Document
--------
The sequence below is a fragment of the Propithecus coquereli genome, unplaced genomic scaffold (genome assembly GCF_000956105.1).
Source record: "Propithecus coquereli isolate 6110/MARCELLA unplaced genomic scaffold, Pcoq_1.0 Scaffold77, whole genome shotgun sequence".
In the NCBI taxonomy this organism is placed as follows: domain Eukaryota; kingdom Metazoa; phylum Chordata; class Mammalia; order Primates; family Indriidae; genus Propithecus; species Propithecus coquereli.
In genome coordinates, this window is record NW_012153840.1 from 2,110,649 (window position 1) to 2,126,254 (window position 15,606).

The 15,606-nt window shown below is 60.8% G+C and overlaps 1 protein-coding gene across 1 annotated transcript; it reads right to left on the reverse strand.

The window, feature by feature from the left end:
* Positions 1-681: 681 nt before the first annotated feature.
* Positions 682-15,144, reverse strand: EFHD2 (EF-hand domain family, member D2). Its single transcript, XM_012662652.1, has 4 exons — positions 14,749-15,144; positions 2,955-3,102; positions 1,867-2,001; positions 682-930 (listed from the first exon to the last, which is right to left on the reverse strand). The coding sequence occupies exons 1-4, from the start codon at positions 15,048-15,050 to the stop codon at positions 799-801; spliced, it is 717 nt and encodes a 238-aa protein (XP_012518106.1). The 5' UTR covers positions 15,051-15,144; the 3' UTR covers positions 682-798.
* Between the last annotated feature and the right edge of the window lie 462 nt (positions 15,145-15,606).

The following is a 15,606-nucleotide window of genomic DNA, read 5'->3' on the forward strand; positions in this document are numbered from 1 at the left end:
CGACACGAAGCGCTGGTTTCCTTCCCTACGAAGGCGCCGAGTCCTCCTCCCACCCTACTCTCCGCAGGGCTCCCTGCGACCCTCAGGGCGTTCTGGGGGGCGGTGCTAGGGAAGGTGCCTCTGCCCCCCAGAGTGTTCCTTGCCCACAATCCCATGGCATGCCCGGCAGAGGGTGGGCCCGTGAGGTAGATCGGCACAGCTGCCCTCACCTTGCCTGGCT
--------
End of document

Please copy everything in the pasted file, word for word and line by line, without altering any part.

The sequence below is a fragment of the Propithecus coquereli genome, unplaced genomic scaffold (genome assembly GCF_000956105.1).
Source record: "Propithecus coquereli isolate 6110/MARCELLA unplaced genomic scaffold, Pcoq_1.0 Scaffold77, whole genome shotgun sequence".
In the NCBI taxonomy this organism is placed as follows: domain Eukaryota; kingdom Metazoa; phylum Chordata; class Mammalia; order Primates; family Indriidae; genus Propithecus; species Propithecus coquereli.
In genome coordinates, this window is record NW_012153840.1 from 2,110,649 (window position 1) to 2,126,254 (window position 15,606).

The 15,606-nt window shown below is 60.8% G+C and overlaps 1 protein-coding gene across 1 annotated transcript; it reads right to left on the reverse strand.

The window, feature by feature from the left end:
* Positions 1-681: 681 nt before the first annotated feature.
* Positions 682-15,144, reverse strand: EFHD2 (EF-hand domain family, member D2). Its single transcript, XM_012662652.1, has 4 exons — positions 14,749-15,144; positions 2,955-3,102; positions 1,867-2,001; positions 682-930 (listed from the first exon to the last, which is right to left on the reverse strand). The coding sequence occupies exons 1-4, from the start codon at positions 15,048-15,050 to the stop codon at positions 799-801; spliced, it is 717 nt and encodes a 238-aa protein (XP_012518106.1). The 5' UTR covers positions 15,051-15,144; the 3' UTR covers positions 682-798.
* Between the last annotated feature and the right edge of the window lie 462 nt (positions 15,145-15,606).

The following is a 15,606-nucleotide window of genomic DNA, read 5'->3' on the forward strand; positions in this document are numbered from 1 at the left end:
CGACACGAAGCGCTGGTTTCCTTCCCTACGAAGGCGCCGAGTCCTCCTCCCACCCTACTCTCCGCAGGGCTCCCTGCGACCCTCAGGGCGTTCTGGGGGGCGGTGCTAGGGAAGGTGCCTCTGCCCCCCAGAGTGTTCCTTGCCCACAATCCCATGGCATGCCCGGCAGAGGGTGGGCCCGTGAGGTAGATCGGCACAGCTGCCCTCACCTTGCCTGGCT